“The building has been abandoned for 12 years,” says one of the volunteers working there. “There has been talk of turning it into apartments, but so far it has just remained empty. We’d like to refurbish it, and hand it over to the local residents.”
Around 80 people are working inside, despite the fact that there is no running water or electricity. Most of the windows have been smashed, but there are signs of progress. Most of the volunteers are part of a local division within the 15-M movement network. This is the first time they have occupied a building, but they are in contact with other social centers in Madrid, such as the Patio de Maravillas and the Tabacalera building in the Embajadores neighborhood of the capital, which is being used with the permission of the Ministry of Culture in a ground-breaking project that has brought local government and volunteers together for the first time.
Households at risk
- The average household income in Spain has decreased notably since the crisis first began, from 26,500 euros in 2008 to 24,609 this year, according to figures provided by the government.
- The number of retired people with pensions at risk of falling into poverty has dropped in recent years. However, the number of people among the rest of the population at risk of entering the poverty trap has increased over the last four years from 21 percent to 28 percent. The figure is higher in the case of children: 30 percent.
- Around 12 percent of households are barely able to live on the income they receive — the same figure as in 2008. However, the number of households that say they have some difficulty living on their income, the middle classes, has risen by two percentage points to 19.1 percent.
- Four years ago, 28 percent of households had insufficient savings to meet any emergency needs. That figure has now risen to around 40 percent this year.
“We think that what we are doing is legitimate because the government is not doing its job,” says a volunteer at the Eko. “We’re not dropouts, and we’re not trying to hide. The door is open to anybody who wants to join us.”
The center has attracted strong local support over recent months. Some people donate food, books, clothes, and even money; others give their time, teaching languages or giving classes in computer repairs.
“We have provided text books for around 500 families this year,” says Chema Mayo, one of the Eko’s volunteers. “We collected them in July. People brought last year’s books and they take the next year’s.”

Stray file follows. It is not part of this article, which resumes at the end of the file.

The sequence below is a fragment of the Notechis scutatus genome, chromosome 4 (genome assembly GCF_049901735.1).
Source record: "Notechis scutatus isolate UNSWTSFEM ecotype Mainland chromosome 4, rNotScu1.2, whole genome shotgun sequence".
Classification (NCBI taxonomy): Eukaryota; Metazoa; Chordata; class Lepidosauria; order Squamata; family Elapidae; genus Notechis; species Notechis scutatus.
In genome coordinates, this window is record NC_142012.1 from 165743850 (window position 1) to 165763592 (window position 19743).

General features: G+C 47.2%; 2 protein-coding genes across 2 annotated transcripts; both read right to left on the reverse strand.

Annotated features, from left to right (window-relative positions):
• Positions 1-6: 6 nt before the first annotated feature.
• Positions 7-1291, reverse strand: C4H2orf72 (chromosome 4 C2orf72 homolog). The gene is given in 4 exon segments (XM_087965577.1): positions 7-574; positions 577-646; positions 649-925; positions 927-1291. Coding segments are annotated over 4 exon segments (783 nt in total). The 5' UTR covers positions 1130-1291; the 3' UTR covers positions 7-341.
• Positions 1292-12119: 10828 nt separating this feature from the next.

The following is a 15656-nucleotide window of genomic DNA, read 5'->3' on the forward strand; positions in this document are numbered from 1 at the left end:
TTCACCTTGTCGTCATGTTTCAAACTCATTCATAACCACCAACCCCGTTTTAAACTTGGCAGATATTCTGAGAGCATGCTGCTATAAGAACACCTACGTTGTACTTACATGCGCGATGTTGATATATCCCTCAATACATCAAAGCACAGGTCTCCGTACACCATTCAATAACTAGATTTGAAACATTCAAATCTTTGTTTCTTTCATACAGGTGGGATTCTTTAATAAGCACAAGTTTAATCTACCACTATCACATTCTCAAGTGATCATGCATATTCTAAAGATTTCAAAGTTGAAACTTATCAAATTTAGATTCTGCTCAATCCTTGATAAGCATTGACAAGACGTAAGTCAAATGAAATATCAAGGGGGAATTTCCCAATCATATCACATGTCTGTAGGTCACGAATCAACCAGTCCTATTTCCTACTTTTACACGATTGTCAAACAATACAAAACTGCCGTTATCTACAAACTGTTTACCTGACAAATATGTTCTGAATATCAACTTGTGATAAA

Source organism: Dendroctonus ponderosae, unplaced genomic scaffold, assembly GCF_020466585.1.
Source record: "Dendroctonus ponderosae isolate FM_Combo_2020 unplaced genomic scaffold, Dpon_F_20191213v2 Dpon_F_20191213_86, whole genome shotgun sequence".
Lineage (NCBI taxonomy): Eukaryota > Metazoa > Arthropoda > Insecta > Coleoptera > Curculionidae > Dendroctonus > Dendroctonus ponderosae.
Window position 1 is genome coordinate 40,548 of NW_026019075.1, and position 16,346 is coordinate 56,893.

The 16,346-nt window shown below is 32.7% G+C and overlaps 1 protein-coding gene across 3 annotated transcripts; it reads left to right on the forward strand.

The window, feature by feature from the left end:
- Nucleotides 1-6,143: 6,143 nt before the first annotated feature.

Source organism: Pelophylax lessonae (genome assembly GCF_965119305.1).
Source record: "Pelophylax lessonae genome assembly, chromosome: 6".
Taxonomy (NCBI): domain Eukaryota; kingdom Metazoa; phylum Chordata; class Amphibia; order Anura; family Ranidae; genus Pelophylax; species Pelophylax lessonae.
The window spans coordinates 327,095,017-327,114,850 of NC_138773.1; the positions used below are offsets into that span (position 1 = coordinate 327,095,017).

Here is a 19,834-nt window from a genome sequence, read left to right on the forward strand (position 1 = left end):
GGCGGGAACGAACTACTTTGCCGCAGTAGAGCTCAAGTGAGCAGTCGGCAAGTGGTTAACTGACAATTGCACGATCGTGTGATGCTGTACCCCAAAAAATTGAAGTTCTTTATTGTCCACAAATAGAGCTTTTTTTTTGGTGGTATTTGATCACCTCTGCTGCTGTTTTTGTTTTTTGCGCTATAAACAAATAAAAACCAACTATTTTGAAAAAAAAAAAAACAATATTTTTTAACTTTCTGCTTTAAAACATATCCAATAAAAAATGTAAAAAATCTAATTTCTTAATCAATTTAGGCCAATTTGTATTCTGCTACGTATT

The center also provides space where people who have been evicted can leave their belongings. “We are trying to meet the needs of people in the neighborhood, but not trying to replace the social services. There is no money involved, but everybody has to give something in return, they have to take part,” says Mayo.
Over its short life, the Eko (email@example.com) has established an important role for itself in the community in Carabanchel. But while he praises such initiatives, José Manuel Ramírez, the president of the State Association of Heads of Social Services, says they serve to highlight the state’s failure to meet its responsibilities. “Every time a social worker has to tell somebody in need that they should call on a charity or neighborhood association, it represents a failure by our government and those responsible for social policy,” he says.
“We are seeing the dismantling of our state-run social services, and the crisis is being used as an excuse: we are headed back to the Franco years, when people had to rely on charity. This is not something that is happening in the rest of Europe, just in Spain.”
Ramírez says that charities and NGOs need to call the government’s attention to the growing gap that they are filling. “They need to defend the publicly funded system. The welfare state is the collective manifestation of solidarity. These organizations need to call on our politicians to meet their responsibilities. The charity sector isn’t in need of more money, it needs less demand. If they are unable to cope it is because governments are not doing their job, which is to invest in meeting people’s needs and providing emergency help.”